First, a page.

Current Issue Coffee Club: September 2010 Archives

Coffee Club thoughts on PIL

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Some interesting themes from the Project Information Literacy Progress Report:

Finding Context

Students stress the importance of being able to find different kinds of context for their research and what a difficult process this can be for them.   The types of context reported by students were identified as: 1) big picture, 2) language, 3) situational, and 4) information gathering.  I think that we do a pretty good job of putting information in subject context on our website, but we should consider how else we could contextualize tools and information.  How can we do a better job of contextualizing research tools, not only by subject, but also by the type of information needed (e.g. background information or "big picture", primary sources, scholarly articles)?



 7 out of 10 college students interviewed went to Wikipedia first for course-related research even though they were aware that faculty do not want them to use it as a resource (many had been warned by their professor not to use it at all) and just did not cite Wikipedia as a source in their papers.  I am wondering whether and how we talk about Wikipedia in our instruction...Do you talk about use of Wikipedia?  If so, do you dissuade students from using it, encourage it, or say to use it with caution?

Coffee Club thoughts on PIL

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In no coherent manner here are some of the thoughts and ideas that jumped out at me:pil.jpg

How Handouts for Research Assignments Guide Today's College students:

  • How does or does not the assignment calculator provide a mechanism to "improve'" some parts of the problems with research handouts?
  • The average handout was 960 words or 3.84 pages
  • 6 out of 10 consulting the library's shelves (not those online)
  • 54% required students find their own topics--what tools can we develop that can help this?
  • "Economics professors, for example, define research entirely differently from civil engineering professors, anthropology professors or Shakespearean scholars." [how can we help student through this?]
  • 14% of handouts steered students toward starting off with a library database (JSTOR was most popular)
  • "Large majority of instructors we interviewed believed that students understood that plagiarism was unethical and should not be done, but not the finer details, especially as they related to the paper they were writing as part of their course work."
  • Based on their earlier work--they develop 4 "context needs of the undergraduate research process"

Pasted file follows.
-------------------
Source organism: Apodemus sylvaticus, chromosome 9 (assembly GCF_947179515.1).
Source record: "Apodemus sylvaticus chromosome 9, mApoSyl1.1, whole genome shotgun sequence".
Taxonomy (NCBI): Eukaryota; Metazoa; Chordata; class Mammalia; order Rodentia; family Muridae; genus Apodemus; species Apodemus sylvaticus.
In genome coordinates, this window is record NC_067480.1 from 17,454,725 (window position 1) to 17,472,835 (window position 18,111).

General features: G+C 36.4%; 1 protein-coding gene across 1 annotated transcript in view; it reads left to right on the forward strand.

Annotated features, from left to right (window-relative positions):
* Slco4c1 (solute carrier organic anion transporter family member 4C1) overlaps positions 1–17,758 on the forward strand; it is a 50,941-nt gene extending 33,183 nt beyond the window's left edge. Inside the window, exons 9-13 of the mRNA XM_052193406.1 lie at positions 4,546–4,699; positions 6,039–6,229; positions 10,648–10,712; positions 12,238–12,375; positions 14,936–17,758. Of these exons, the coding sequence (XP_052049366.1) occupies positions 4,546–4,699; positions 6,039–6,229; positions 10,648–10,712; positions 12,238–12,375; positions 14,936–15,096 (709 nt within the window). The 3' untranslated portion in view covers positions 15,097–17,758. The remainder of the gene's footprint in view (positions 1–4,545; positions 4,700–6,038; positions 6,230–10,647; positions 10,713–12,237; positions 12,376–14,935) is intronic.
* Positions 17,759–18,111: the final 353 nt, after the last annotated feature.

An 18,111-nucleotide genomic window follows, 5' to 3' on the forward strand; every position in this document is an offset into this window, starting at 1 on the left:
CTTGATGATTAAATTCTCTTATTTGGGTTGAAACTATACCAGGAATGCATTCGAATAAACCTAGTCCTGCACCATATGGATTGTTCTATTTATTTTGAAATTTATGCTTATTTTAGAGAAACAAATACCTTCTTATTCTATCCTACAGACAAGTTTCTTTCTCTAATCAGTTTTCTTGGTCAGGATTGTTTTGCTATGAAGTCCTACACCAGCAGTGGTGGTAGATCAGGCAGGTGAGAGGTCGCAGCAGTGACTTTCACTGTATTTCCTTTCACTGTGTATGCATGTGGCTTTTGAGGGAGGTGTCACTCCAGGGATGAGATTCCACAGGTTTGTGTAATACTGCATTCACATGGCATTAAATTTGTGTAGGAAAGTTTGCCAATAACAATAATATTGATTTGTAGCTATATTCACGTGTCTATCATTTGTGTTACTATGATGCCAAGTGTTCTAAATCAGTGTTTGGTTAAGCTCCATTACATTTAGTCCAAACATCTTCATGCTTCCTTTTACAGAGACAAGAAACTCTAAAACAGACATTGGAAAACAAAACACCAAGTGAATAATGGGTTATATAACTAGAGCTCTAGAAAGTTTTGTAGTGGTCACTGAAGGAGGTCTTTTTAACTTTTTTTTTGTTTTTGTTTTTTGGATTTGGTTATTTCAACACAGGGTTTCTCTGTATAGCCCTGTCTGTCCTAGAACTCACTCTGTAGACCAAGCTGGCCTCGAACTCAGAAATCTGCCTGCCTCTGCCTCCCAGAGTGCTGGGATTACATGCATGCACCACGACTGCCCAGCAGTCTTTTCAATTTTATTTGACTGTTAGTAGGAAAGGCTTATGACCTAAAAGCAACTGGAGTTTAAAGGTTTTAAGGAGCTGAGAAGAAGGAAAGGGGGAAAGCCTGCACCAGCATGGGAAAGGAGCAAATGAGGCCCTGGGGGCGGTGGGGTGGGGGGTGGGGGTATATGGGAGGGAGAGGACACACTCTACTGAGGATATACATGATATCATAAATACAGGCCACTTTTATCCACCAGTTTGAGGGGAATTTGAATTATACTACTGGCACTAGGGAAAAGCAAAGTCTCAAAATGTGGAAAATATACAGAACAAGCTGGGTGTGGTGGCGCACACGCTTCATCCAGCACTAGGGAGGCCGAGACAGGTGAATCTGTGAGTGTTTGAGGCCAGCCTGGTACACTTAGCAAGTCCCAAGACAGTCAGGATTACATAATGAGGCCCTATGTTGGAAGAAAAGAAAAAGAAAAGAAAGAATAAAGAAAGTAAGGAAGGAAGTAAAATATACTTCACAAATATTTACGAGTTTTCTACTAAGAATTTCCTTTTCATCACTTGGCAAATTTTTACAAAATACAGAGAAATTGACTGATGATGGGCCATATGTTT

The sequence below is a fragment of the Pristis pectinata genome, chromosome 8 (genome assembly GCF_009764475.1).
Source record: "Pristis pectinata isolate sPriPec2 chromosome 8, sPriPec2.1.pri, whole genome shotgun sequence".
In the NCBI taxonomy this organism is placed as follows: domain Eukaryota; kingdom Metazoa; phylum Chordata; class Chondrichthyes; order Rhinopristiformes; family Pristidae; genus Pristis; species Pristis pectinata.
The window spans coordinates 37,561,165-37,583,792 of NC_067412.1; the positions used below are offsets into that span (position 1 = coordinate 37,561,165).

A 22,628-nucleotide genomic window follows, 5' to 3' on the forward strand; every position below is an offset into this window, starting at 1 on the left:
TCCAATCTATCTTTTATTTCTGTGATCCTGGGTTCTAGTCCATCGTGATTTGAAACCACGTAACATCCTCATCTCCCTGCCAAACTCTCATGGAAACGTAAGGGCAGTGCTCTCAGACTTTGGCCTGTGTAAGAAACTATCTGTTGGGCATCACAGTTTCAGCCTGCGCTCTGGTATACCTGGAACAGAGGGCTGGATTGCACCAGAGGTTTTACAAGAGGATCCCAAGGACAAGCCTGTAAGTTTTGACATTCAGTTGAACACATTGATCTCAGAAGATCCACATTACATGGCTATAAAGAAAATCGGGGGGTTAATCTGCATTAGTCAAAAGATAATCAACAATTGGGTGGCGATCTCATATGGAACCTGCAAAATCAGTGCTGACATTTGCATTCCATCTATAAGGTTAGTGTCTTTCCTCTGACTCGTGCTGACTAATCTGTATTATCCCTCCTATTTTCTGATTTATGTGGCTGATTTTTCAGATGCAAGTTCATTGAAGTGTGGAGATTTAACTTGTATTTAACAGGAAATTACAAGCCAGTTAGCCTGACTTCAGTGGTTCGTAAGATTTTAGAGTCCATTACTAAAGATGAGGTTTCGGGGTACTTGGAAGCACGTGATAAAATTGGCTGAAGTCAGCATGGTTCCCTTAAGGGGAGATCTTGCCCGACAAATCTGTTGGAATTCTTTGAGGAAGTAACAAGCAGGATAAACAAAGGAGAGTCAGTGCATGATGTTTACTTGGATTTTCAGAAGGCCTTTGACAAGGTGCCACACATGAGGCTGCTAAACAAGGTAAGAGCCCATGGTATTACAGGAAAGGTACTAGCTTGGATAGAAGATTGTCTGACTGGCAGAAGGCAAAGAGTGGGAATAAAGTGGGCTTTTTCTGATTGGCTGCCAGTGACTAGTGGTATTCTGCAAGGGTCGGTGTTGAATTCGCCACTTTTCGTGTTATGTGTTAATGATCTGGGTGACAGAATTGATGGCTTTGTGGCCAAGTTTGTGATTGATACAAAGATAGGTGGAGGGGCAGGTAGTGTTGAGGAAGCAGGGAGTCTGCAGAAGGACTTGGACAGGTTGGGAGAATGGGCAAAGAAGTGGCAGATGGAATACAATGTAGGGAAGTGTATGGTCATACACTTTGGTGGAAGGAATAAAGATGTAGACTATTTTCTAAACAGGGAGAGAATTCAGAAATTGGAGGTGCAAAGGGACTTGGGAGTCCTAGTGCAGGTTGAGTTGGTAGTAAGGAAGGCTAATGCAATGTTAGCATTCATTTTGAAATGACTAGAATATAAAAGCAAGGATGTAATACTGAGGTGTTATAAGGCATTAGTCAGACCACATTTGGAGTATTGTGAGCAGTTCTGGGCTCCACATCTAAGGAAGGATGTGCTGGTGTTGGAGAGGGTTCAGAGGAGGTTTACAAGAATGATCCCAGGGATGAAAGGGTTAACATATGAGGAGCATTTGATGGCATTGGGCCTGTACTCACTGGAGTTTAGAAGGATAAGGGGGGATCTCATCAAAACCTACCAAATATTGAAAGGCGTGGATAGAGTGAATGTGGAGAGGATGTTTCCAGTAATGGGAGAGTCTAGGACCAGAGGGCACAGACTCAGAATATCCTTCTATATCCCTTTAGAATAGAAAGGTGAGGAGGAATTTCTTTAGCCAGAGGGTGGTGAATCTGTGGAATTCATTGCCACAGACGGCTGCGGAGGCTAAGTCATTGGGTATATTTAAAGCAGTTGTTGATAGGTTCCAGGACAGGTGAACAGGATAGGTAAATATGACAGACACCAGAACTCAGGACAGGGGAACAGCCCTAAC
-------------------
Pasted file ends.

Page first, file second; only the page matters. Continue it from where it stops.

• Big Picture
    • Language
    • Situational
    • Information Gathering
  • The handouts had higher levels of "situational" and less on "information gathering"
  • "Most students lack a seminal understanding about what conducting research means as a form of intellectual inquiry and discovery and the large majority of handouts we analyzed did not provide much context that would help."
  • Do efforts like the Library Faculty Seminar ( improve this?

The Information Literacy Collaborative invites you to the next Current Issues Coffee Club:

Wednesday, September 29, 3:30 to 4:30
Room 120 Andersen Library New Location: 308 Andersen
Coffee and treats provided

Topic: The University of Minnesota Libraries have participated in two rounds of research being conducted by Project Information Literacy. Learn more about our involvement and discuss the findings based on their two most recent research reports.

"Project Information Literacy (PIL) is ongoing research project, based in the University of Washington's Information School. Our goal is to understand how early adults conceptualize and operationalize research activities for course work and "everyday life" use and especially how they resolve issues of credibility, authority, relevance, and currency in the digital age."


1.) "Finding Context: What Today's College Student Say about Conducting Research in the Digital Age", Alison J. Head and Michael B. Eisenberg, Project Information Literacy Progress Report, University of Washington's Information School, February 4, 2009 (

2.) Introduction and Major Findings Section, pp. 2-3
"Assigning Inquiry: How Handouts for Research Assignments Guide Today's College Students," Alison J. Head and Michael B. Eisenberg, Project Information Literacy Progress Report, University of Washington's Information School, July 13, 2010 (

3.) OR watch some of their short videos with findings on YouTube:

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This page is an archive of entries in the Current Issue Coffee Club category from September 2010.

Current Issue Coffee Club: April 2010 is the previous archive.

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